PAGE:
Located on river right, Delonegha is hard to miss with its rudimentary structures with corrugated tin and tarped roofing. Immediately downstream of this are what appears to be large concrete pools. The presumed property owners are typically here.
In the book, Kern River Country, the late author Bob Powers does an excellent job covering the history of the springs. The name originally came from a gold prospector who was reminded of his homestate, specifically Dahlonega, Georgia. Later that same year, a different character, William Crawford, homesteaded around the hot springs property and the spelling was changed to Delonegha. By 1891 William had a small cabin here and brought his family which was three kids and his wife. Keep in mind, this is prior to any roads being built in the area – it was remote, not easy to travel to, and located in a deep canyon without much flat land. Now add in four horses, 14 goats, 100 burros and plenty of chickens. A direct quote from Mae, the oldest child is: “The lions would kill them burros left and right.”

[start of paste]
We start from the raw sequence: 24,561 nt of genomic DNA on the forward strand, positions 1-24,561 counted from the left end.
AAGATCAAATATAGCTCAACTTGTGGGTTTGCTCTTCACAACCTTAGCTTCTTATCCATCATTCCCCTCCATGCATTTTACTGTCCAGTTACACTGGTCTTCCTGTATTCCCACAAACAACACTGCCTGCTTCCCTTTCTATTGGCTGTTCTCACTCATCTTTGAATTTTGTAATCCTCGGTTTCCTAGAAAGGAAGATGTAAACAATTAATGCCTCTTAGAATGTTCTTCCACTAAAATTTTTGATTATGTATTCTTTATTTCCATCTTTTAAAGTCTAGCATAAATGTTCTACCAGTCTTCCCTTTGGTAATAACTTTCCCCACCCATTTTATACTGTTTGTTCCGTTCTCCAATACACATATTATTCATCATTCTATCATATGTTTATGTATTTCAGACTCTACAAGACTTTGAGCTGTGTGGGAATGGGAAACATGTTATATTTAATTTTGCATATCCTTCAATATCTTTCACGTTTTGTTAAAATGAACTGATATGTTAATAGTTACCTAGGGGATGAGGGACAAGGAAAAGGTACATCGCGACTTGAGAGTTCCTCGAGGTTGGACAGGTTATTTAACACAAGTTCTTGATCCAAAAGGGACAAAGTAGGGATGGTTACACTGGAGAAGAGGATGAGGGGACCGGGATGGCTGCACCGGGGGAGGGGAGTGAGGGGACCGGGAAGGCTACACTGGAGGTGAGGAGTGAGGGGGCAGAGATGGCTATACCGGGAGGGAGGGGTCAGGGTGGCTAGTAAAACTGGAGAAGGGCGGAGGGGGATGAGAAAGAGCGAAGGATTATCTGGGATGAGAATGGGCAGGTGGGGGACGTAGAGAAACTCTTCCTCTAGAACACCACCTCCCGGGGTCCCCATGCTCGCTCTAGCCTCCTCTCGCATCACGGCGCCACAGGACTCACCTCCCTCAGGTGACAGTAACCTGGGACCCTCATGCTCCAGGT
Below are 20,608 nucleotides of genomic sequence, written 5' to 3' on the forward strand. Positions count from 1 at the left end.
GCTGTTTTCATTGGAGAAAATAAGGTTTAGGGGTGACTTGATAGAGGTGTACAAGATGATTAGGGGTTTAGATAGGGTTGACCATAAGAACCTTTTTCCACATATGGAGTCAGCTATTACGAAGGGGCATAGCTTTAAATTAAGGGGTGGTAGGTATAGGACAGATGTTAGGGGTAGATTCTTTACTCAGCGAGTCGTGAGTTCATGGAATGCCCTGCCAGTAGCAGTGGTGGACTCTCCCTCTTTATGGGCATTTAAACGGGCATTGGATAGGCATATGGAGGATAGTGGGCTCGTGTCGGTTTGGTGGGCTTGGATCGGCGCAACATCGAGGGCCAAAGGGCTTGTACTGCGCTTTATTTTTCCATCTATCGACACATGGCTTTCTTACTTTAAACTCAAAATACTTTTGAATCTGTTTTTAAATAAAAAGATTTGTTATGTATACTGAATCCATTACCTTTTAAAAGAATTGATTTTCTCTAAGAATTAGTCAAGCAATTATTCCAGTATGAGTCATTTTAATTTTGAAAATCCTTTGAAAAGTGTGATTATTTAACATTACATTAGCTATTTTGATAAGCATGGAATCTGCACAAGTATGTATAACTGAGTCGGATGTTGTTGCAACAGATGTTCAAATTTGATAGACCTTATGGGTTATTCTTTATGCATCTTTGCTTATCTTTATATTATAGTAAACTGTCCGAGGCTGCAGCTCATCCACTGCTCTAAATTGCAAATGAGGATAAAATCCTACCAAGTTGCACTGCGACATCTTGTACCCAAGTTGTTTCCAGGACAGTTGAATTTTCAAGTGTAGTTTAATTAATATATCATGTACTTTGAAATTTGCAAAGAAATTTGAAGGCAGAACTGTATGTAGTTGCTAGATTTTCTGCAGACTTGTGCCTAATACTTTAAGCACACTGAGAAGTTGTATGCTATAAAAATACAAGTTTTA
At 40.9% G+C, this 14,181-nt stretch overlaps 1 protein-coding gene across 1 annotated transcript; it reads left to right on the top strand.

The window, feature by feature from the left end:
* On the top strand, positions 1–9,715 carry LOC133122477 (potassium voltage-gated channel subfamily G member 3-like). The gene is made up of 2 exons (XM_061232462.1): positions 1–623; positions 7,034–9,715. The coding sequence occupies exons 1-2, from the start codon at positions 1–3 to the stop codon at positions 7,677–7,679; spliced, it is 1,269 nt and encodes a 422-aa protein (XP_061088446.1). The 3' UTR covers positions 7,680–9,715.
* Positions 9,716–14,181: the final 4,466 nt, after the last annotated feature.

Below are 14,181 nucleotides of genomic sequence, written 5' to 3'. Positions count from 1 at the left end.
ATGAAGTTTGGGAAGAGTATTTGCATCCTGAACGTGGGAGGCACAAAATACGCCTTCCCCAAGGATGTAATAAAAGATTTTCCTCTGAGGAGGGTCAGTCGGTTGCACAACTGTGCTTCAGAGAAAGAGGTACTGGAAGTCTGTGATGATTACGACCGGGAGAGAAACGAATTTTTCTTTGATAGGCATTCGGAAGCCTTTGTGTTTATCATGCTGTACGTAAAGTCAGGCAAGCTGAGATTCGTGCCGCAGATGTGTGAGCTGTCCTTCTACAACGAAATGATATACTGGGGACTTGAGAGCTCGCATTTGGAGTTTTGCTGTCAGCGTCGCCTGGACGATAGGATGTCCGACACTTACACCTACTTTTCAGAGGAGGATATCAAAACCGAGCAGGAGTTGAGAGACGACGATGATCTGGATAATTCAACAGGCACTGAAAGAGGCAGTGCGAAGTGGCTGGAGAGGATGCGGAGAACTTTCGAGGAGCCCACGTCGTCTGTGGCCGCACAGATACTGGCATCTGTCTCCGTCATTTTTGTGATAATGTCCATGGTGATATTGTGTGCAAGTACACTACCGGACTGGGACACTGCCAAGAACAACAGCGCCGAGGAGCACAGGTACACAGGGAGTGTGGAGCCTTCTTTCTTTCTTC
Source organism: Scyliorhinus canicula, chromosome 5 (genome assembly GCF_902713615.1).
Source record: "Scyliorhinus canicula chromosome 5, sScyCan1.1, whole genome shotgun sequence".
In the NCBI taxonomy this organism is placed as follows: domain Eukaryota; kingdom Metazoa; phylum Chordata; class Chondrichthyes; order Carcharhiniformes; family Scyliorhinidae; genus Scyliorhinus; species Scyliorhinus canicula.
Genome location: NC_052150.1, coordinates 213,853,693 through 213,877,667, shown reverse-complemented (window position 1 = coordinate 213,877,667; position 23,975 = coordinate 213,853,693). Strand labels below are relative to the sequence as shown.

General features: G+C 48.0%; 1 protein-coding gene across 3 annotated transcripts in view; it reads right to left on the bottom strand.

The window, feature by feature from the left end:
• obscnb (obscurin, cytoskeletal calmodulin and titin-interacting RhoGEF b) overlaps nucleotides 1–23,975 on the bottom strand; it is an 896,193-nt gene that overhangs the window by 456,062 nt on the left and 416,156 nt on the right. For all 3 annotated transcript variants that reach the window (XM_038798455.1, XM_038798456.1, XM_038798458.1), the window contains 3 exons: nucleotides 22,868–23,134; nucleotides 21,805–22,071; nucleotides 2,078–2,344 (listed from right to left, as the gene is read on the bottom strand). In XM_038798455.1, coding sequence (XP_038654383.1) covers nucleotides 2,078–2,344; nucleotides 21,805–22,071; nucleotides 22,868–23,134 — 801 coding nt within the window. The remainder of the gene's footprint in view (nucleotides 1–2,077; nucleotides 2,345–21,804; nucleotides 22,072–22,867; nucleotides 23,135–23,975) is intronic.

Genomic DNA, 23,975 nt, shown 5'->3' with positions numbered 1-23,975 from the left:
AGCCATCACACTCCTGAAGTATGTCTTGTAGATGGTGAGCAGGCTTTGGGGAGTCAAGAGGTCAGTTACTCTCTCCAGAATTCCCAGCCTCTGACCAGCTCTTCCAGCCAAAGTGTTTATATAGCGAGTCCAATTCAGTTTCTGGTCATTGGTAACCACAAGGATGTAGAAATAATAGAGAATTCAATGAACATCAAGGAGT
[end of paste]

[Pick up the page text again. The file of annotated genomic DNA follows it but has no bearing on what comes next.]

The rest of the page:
Seasonal high water continuously wiped out many of Crawford’s structures, with each event forcing him to borrow money to rebuild. Eventually, he mortgaged the property to his employer, and when the mortgage came due and Crawford was unable to pay, the employer mercilessly kicked the Crawford family out. The property was then sold in 1903 and became a resort with a hotel being built here which saw good business for a few years until the road from Bakersfield to the Kern River Valley was completed – which was on the otherside of the river. This effectively wiped out the business as both Democrat Hotsprings (river left) and Miracle Hotsprings (also river left) had resorts that were roadside and therefore much easier to access.
The property then changed hands a number of times which brings us to what it is today.